Another morning

Under the heading “God’s Providence”, St. Isaac has this to say about God’s holy power:

it shows the soul how divine care follows a person at all times, and preserves him against adversities at all times, even though he may not perceive this or be aware of it; how it directs him towards what serves for the salvation and repose of his soul and body, leading to the discovery of his own true life.

My study of glory is drawing me toward what it means to be human, towards what God intends for those He’s created; it’s suggesting that much of what we consider essential distracts from what is good. Isaac’s consideration of God’s divine care (I hear an echo of Peter’s “His divine power has given us everything we need for life and godliness” here) reminds me that God is near, for my good. Direction toward what serves for the salvation and the repose of both soul and body? Sounds like the work of the Spirit, guiding us into what is good and lasting, and bringing the shaping we need.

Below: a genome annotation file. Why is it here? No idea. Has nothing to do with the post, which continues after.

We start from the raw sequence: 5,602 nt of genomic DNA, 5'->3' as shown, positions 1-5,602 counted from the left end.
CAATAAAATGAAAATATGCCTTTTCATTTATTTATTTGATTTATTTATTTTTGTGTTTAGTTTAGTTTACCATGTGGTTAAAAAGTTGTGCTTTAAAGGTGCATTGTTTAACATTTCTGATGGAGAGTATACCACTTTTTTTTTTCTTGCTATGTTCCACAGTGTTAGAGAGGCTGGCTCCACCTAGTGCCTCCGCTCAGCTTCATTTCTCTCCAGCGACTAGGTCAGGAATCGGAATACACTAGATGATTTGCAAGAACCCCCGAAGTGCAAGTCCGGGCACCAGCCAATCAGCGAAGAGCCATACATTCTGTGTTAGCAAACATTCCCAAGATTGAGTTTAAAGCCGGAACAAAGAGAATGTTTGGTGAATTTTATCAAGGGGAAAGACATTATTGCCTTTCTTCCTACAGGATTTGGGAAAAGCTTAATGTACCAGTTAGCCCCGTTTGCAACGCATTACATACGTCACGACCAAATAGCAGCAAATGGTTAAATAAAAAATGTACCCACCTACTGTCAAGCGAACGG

The will for this–mine, not God’s; the desire for it–more than a reaching for what is incidental; the time–for choosing this rather than some other diversion: all worth further consideration this day.

 

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